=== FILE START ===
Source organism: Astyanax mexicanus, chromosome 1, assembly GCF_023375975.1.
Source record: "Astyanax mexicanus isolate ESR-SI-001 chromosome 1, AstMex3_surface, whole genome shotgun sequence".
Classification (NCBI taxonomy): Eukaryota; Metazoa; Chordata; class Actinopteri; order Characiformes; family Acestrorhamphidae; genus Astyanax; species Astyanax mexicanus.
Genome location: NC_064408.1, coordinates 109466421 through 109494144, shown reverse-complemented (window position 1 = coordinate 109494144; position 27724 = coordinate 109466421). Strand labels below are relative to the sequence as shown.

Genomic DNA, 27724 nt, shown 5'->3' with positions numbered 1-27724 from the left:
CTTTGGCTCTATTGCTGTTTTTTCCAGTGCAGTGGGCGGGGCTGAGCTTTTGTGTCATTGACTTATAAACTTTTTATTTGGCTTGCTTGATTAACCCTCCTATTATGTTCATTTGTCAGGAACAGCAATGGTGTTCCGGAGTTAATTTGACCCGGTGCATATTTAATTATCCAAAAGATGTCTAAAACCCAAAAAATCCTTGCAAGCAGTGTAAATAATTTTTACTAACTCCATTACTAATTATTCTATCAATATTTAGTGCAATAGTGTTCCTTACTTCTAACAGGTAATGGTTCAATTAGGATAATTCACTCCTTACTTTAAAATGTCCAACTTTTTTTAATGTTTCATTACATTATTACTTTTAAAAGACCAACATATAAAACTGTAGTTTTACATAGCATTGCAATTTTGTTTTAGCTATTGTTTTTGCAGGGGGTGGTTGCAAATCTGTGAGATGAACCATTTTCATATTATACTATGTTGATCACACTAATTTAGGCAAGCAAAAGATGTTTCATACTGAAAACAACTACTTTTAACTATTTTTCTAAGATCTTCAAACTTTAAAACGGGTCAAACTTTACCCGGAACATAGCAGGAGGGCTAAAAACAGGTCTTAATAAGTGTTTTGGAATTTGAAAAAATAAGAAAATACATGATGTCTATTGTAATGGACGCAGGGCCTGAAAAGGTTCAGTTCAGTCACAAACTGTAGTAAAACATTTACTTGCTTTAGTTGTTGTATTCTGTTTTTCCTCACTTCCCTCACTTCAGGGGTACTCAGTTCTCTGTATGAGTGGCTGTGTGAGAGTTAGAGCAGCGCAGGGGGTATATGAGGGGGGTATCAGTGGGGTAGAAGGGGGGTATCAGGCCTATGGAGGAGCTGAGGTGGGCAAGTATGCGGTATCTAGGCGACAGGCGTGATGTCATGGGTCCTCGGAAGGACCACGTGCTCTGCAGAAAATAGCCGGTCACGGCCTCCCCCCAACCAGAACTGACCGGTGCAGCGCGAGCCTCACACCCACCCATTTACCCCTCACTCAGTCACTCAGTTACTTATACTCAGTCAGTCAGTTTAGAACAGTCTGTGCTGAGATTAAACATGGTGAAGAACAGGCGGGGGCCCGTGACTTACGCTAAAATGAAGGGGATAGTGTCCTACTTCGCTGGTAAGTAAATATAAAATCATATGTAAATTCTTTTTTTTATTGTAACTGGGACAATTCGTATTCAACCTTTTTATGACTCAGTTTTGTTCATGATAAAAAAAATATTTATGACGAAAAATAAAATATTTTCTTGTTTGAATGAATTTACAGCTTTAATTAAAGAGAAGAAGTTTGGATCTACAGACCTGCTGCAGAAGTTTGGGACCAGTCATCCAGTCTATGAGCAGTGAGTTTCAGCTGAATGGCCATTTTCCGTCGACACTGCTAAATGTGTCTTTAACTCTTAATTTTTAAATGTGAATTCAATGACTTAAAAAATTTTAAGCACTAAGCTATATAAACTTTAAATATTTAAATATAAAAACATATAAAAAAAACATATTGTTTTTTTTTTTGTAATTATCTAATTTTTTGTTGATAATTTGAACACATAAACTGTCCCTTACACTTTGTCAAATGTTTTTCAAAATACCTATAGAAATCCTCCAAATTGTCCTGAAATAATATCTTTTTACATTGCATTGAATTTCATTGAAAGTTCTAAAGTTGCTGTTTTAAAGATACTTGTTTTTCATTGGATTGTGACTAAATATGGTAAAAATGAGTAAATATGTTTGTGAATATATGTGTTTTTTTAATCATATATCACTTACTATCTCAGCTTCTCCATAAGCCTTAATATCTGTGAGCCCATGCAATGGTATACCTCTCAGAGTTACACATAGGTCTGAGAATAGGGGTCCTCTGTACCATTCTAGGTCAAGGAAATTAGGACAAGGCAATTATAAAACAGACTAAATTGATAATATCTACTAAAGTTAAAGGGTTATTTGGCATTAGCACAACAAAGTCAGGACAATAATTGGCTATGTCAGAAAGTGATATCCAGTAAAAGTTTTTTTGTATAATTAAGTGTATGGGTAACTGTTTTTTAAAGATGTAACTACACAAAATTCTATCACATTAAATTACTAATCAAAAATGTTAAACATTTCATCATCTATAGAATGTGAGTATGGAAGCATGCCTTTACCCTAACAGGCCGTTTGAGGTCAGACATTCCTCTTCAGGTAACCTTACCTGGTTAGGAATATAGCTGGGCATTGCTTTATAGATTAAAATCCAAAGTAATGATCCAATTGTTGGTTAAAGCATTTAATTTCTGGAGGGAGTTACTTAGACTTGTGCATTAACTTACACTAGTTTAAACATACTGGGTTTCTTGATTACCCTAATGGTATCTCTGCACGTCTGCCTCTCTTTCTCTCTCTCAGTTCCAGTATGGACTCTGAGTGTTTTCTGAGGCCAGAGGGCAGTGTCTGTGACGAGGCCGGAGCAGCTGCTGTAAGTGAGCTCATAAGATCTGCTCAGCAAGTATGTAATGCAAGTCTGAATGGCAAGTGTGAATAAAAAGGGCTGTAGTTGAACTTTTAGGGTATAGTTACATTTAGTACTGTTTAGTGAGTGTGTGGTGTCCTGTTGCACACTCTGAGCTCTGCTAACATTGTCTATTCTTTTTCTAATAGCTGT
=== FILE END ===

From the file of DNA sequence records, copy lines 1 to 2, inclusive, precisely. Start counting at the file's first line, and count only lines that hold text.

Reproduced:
Source organism: Astyanax mexicanus, chromosome 1, assembly GCF_023375975.1.
Source record: "Astyanax mexicanus isolate ESR-SI-001 chromosome 1, AstMex3_surface, whole genome shotgun sequence".